Artefact Networks Analysis – Thinking Out Loud

What follows is a process of me thinking out loud whilst working with data related to the Tiber Valley Brick Industry.

If we look at the distribution of stamped bricks across the Tiber Valley (as collected by the BSR), we can work out some of the implications for production and consumption by considering the way location, stamp type, and fabric of the brick intersect. I looked at every combination for every site in the South Etruria Survey, having done archaeometric analysis on the same collection to the point where I could say that ‘these two bricks share the same fabric’.

Here is the table (where 1 implies same, 0 implies different):

Combination Findspot Stamp Fabric
A 1 1 1
B 1 1 0
C 1 0 0
D 1 0 1
E 0 0 0
F 0 0 1
G 0 1 1
H 0 1 0

Which we may collapse, as some of these become functionally the same.
1. A&G: imply a common origin and distribution
2. B&H: imply a geographically dispersed production
3. D&F: imply a single clay source exploited by different figlinae.

Finally, there is situation ‘C’, which suggests that builders at a site had access to a variety of sources.

Since we can closely date many of the bricks, we can look at how these modes play out over time (remembering that this is a tally of relationships):

Julio-Claudian Flavian Nerva-Hadrian Antoninus Pius-Commodus Severan Late Total
Mode 1 (A/G) 10 2 2 6 2 22
Mode 2 (B/H) 54 14 4 4 6 82
Mode 3 (D/F) 13 13 7 7 2 42
Combination C (“Consumer Choice”) 17 7 6 2 1 2 35
Total 94 36 19 19 11 2 181

We can graph that:

After Fig. 4.2, Graham 2006 Ex Figlinis

Thus, by simply categorizing the relationships and graphing their evolution over time, we develop a complex view of the changing dynamics of production and consumption in the Tiber Valley.

However, we can also represent these relationships as a multi-modal network graph. The nodes in this graph are bricks and locations. Some of those locations, like the findspots, are known in space. Other locations, like the precise x,y, of the clay bodies is unknown or can be suggested to be roughly in a particular area. I create a directed graph where clay sources are ‘source’ and bricks are ‘target’, and where bricks are ‘source’ to findspots. I also categorize the linkages according to the relationships determined above. The result is below (Fig 1), where colours = communities and size = betweeness:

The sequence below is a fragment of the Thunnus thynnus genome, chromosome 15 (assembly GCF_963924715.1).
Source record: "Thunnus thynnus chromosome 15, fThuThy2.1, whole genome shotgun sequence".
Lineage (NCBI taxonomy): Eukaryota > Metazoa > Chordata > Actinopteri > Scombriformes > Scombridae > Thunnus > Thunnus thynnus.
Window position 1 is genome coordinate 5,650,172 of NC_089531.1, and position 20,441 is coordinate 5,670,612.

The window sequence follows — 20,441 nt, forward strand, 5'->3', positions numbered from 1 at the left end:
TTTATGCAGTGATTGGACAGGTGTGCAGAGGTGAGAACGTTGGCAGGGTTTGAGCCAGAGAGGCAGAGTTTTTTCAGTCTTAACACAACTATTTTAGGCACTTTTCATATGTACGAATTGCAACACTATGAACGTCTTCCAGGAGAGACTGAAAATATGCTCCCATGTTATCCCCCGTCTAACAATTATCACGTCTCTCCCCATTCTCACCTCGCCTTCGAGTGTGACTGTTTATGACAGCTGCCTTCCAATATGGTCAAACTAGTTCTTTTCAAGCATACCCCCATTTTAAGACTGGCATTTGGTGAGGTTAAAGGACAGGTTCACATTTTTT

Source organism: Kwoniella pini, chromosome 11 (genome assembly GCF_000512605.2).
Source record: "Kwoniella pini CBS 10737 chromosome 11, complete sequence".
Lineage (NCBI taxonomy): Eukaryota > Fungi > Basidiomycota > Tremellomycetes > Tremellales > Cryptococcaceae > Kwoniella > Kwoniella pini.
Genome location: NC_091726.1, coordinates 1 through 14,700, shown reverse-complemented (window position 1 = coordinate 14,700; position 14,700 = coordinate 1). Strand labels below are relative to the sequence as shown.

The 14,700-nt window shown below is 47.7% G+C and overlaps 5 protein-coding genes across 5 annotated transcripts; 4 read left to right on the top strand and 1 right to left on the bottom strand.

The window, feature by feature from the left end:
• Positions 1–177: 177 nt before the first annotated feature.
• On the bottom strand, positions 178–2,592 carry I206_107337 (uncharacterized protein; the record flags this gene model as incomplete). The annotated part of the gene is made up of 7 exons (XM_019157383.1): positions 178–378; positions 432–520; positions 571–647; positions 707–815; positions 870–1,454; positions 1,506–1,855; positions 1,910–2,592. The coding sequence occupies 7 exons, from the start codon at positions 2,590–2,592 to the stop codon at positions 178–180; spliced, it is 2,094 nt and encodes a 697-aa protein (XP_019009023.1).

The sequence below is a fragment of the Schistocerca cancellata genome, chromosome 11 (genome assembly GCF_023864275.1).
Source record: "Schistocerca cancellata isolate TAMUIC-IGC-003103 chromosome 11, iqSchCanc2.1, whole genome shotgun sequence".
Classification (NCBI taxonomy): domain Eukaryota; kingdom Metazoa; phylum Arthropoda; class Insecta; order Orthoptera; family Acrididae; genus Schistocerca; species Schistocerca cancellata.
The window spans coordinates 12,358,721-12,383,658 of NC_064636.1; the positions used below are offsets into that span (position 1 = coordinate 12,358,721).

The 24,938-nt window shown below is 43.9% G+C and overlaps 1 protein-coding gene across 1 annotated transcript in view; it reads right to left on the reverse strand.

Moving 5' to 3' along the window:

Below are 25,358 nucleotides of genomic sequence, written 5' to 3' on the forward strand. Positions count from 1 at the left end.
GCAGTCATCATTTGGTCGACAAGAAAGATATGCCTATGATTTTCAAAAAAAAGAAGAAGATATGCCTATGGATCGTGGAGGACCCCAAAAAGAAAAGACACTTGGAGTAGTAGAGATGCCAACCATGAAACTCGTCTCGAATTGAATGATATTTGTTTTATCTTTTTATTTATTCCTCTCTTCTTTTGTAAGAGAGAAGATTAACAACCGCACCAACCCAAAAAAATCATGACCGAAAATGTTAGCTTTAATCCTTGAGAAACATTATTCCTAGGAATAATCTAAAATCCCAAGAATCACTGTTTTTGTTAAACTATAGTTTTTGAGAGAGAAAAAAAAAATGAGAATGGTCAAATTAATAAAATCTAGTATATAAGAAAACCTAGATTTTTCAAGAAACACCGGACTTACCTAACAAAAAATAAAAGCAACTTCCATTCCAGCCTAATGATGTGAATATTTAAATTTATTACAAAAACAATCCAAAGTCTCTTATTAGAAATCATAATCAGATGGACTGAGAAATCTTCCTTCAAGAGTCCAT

Fig 1. All relationships in evidence in Tiber Valley Roman Bricks

all relationships in tv-bricks  (zoomable pdf of the png image)

One can then filter this graph, looking for instance for relationships of type B (Fig 2). What I would really like is to be able to lay these graphs out so that my findspots and claysources can be pinned to geographic space, while allowing the bricks themselves and their relationships to float freely. This would require a layout plugin that understood how to apply a different layout algorithm to nodes with null latitude/longitude values. That at the moment is rather beyond me.

Fig 2. Type B relationships

Finally, one can collapse this graph into its component communities, and look at those relationships. In this PDF you can zoom in and see not just the bricks, but also the kinds of relationships, and the clay body that seems to go with this group (B6, somewhere in the neiborhood of Fiano Romano-ish).

Fig 3. Community 1

Here we collapse the communities into single nodes, and run betweeness on this graph (fig 4). We end up with community 6 being ‘most between’; this community seems to source its clay from somewhere in the upper Sabina in the Forum Novum area (see chapter 3 of Ex Figlinis). Next most between is community 1, which sources in South Etruria in the Fiano Romano area and in the lower Sabina. Then we have community 8, which is pulling from either side of the Tiber in the lower reaches of South Etruria and the Sabina.

Community 6 has within it two sites and six bricks -TVP3592 and TVP2304; bricks se18, se13, se116, se104, se156, and se152. These bricks are first century bricks from the Tonneiana/Viccianae, PL (which might mean ‘Portus Licini’), someone named CASPR and a Q. Sulpicius Sabinus. What does ‘betweeness’ mean in this context here? Obviously, a question with a lot riding on it, but off the top of my head, if the association of PL with Portus Licini, which was a known brick warehouse is suggestive.

Community 1 is a much more complicated group with six sites and 15 brickstamps. Figlinae mentioned are Tonneina/Viccianae again, some Domitianae Veteres, an explicit Portus Licini stamp, a few tied to the Domitiana family, some late ‘officinae’ stamps (including ‘Boconiana’, which implicitly suggests the town of Bocignano).

There is directionality implicit in this diagram, but I’m not entirely sure yet what to make of it.

Fig 4. Communities in Tiber Valley Brick